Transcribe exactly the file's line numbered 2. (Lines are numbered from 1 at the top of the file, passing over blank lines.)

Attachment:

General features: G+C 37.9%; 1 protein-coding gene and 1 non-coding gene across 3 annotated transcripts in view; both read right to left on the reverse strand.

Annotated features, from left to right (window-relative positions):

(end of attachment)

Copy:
Annotated features, from left to right (window-relative positions):